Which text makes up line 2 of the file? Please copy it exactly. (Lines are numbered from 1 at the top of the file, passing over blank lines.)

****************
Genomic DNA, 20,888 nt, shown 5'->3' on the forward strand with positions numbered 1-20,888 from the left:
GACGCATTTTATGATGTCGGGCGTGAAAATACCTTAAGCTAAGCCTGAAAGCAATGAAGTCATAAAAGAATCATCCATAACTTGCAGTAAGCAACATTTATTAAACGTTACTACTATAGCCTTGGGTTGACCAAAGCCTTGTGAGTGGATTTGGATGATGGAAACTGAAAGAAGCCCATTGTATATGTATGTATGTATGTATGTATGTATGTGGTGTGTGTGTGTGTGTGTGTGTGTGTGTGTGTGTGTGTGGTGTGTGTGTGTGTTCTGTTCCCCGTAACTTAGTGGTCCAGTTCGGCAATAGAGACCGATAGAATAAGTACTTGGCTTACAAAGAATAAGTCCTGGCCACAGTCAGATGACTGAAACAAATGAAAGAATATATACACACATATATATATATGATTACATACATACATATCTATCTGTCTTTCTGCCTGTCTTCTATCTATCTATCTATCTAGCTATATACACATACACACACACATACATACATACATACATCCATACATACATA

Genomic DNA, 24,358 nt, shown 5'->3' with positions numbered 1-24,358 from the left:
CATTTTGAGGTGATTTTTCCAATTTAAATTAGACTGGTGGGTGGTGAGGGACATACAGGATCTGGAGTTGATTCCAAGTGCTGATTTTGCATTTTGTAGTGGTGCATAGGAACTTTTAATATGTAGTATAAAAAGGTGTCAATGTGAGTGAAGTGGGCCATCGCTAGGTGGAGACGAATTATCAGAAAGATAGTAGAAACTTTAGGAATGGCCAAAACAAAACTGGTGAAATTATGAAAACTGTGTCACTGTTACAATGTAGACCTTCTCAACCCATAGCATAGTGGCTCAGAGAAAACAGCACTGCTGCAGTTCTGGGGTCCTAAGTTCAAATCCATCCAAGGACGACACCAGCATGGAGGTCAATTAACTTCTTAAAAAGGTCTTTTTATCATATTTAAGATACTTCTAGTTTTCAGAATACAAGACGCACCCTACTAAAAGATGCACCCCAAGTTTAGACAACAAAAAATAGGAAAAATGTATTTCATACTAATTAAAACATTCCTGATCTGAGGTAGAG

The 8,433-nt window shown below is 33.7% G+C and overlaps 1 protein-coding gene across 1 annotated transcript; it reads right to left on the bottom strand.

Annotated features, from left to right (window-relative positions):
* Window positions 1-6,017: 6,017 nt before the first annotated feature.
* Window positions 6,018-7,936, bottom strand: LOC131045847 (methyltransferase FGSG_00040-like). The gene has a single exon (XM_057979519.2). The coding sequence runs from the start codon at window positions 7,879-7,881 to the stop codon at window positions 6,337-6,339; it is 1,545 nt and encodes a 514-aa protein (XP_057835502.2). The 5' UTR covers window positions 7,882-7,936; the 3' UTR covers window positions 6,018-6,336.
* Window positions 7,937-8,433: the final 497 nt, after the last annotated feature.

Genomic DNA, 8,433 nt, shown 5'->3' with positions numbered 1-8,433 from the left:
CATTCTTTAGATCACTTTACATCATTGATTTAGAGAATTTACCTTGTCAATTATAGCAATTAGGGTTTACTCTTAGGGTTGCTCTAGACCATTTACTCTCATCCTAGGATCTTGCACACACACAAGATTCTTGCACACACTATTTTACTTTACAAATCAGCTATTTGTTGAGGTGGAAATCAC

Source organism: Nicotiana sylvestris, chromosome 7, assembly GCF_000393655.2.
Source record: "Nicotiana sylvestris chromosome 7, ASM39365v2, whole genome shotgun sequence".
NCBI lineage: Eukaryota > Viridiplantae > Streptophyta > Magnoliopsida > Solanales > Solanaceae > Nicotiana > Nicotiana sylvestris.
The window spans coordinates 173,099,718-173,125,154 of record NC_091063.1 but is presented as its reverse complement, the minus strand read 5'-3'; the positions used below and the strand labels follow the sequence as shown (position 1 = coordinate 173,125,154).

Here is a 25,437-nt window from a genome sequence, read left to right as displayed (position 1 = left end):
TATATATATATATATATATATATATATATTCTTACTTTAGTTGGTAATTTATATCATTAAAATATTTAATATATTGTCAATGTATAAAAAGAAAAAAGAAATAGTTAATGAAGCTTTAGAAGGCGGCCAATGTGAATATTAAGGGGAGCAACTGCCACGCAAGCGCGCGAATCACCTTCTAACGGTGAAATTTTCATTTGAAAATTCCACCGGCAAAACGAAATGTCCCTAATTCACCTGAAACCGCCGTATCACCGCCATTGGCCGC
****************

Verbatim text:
GACGCATTTTATGATGTCGGGCGTGAAAATACCTTAAGCTAAGCCTGAAAGCAATGAAGTCATAAAAGAATCATCCATAACTTGCAGTAAGCAACATTTATTAAACGTTACTACTATAGCCTTGGGTTGACCAAAGCCTTGTGAGTGGATTTGGATGATGGAAACTGAAAGAAGCCCATTGTATATGTATGTATGTATGTATGTATGTATGTGGTGTGTGTGTGTGTGTGTGTGTGTGTGTGTGTGTGTGTGGTGTGTGTGTGTGTTCTGTTCCCCGTAACTTAGTGGTCCAGTTCGGCAATAGAGACCGATAGAATAAGTACTTGGCTTACAAAGAATAAGTCCTGGCCACAGTCAGATGACTGAAACAAATGAAAGAATATATACACACATATATATATATGATTACATACATACATATCTATCTGTCTTTCTGCCTGTCTTCTATCTATCTATCTATCTAGCTATATACACATACACACACACATACATACATACATACATCCATACATACATA